In addition, with two of the three country groups requiring a debt restructuring operation that would trigger a credit event and default, there is high risk of creating a damaging and destabilizing anchoring effect. Market participants would permanently associate an increasing probability of requesting IMF assistance with an increasing probability of debt restructuring. A "monkey in the mirror" effect would ensue, with markets pricing default odds based on which grouping a country may be put into rather than on the sustainability of fundamentals. In the process, the IMF would lose a valuable source of information and cross-check. Furthermore, this new policy would delay the country's request for a program while unduly escalating its funding costs for the country as investors flee first and ask questions later. Not surprisingly, Moody's declared this policy credit negative.1

The market turmoil and contagion in the euro area spurred by the Deauville Declaration,2 at which President Nicolas Sarkozy of France and Chancellor Angela Merkel of Germany vowed irresponsibly that financial assistance to countries would be made conditional on private sector loses, should have offered a cautionary tale. The Declaration was made to establish a perhaps laudable principle, but it led to a run on the debt of several periphery countries on the fear of program-led restructuring. One would think that creating an association between an IMF program request and likely debt restructuring should be avoided at all costs. The sudden stop3 and the skyrocketing interest rates that the Deauville Declaration engineered in periphery countries contributed to the deep recession that Europe is still struggling to overcome. Moreover, the fact that European Stability Mechanism (ESM) programs require an IMF program implies that this vicious circle could become entrenched. Given the high levels of debt and the large size of euro area countries, any future ESM program would fall, a priori, in the second or third group, risking another vicious cycle of default fears and contagion.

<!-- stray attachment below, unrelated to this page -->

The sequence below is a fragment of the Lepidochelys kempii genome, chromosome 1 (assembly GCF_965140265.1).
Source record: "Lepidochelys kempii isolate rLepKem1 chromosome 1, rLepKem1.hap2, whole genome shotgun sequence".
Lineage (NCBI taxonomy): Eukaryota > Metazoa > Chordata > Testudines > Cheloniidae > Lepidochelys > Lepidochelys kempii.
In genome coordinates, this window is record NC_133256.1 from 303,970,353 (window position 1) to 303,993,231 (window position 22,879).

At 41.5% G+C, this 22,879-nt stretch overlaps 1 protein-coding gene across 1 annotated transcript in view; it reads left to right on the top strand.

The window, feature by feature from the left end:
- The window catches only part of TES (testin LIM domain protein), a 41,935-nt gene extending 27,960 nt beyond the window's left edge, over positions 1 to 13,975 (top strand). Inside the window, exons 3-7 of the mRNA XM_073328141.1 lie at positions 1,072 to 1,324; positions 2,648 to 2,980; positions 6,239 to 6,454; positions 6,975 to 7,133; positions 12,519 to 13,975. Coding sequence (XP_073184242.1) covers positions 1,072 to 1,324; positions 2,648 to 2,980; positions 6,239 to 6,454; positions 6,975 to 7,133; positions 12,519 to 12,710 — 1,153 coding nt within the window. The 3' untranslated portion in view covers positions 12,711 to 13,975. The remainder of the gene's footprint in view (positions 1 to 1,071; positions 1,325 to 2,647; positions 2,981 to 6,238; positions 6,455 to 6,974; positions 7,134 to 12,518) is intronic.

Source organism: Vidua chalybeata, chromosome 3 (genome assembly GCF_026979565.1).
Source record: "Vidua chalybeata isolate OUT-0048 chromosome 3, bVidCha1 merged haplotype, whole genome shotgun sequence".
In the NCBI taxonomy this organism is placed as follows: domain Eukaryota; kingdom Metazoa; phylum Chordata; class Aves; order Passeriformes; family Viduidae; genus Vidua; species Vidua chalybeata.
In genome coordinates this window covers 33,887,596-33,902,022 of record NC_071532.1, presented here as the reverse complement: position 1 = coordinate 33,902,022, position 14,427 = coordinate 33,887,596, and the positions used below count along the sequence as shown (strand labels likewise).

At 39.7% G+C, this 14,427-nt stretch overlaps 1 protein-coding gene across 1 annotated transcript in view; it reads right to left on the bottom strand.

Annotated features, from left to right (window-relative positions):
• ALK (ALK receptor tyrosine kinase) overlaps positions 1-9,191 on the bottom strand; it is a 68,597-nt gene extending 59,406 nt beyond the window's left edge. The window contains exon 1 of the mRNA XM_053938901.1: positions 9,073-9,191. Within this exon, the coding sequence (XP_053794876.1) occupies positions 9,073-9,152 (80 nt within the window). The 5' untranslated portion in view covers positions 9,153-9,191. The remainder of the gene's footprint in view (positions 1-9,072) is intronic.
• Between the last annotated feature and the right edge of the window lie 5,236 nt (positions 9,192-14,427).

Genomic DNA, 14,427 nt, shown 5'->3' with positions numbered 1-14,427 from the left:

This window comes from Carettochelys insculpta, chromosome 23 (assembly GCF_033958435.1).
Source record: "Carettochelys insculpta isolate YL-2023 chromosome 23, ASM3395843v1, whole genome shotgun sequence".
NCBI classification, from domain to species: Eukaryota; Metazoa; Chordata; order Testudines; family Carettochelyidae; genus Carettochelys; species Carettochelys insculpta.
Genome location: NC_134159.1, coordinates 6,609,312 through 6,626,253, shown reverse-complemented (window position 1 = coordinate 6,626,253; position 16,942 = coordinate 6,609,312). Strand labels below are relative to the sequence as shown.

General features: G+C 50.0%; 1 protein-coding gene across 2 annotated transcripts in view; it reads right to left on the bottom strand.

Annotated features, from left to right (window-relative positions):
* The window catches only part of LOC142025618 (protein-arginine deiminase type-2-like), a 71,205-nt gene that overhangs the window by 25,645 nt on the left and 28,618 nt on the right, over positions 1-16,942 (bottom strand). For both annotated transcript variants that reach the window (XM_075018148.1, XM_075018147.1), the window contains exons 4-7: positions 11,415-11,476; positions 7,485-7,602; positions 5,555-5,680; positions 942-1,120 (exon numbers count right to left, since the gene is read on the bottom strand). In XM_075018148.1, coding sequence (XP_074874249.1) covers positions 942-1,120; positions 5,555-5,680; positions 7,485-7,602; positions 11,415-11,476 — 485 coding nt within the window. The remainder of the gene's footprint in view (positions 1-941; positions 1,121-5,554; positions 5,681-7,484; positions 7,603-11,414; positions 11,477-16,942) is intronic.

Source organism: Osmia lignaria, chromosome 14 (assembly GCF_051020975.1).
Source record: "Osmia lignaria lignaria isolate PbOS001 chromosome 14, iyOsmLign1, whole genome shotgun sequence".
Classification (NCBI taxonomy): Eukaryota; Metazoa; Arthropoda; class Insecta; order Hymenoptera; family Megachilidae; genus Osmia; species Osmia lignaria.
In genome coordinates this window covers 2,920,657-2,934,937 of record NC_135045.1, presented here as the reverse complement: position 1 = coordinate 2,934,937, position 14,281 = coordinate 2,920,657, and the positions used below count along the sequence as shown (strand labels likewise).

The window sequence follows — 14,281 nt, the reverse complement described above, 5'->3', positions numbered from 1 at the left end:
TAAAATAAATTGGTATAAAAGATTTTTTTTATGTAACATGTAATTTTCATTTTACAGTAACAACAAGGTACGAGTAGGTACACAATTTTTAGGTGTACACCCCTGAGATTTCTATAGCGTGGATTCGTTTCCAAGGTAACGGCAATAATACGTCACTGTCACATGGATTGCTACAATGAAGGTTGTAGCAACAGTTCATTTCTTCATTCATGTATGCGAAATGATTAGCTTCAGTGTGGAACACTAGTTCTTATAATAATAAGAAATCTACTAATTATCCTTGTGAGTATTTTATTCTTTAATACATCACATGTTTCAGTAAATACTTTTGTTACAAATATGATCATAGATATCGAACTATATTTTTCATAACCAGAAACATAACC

Rigid rules often backfire. Had the latest proposals been in place in 2010, Ireland and Portugal would have been forced to reprofile their debt at the start of their programs, dealing a blow to the global economy. In hindsight, it would have been a serious mistake. Ireland and Portugal have successfully adjusted their economies and returned to markets while respecting the integrity of their contracts. Debt restructurings should only happen as a last resort.

The current case of Ukraine is also telling. An IMF program has been in place there for more than a year. Despite the high uncertainty arising from Ukraine's economic difficulties, not to mention a Russian military intervention, the program was first funded with no private sector participation. The objective was to show full support for Ukraine and avoid impeding its struggle to survive. Now the IMF, following a new agreement in March, envisages a full debt restructuring, under the argument that a decisive debt reduction will restore confidence. In doing so, the IMF is ignoring the proposed new policy of requiring a reprofiling—an extension of maturities only—when uncertainty is high. The lesson here is that each case and each situation is different, and flexibility is paramount. Like it or not, politics often dictate the target debt-to-GDP ratio. The associated amount of private sector involvement is typically just the residual after taking into account the pledged contributions of the official sector.

The IMF's latest policy proposals are principally a reaction to the controversies surrounding the delays and dithering over debt relief in the Greek program. But, as a matter of principle, it is wrong to base a policy change on regrets over a single case. Any policy change must pass the "first do no harm" test. This policy proposal doesn't pass it.


1. "IMF Sovereign Debt Restructuring Proposals Are Credit Negative" (Moody's Sector Comment, June 2014).

2. The Deauville Declaration was issued on October 18, 2010, by Angela Merkel and Nicolas Sarkozy to the effect that lenders in the sovereign debt market might face losses in future bailouts.

3. A situation where capital flows into a country suddenly stop and become fast outflows.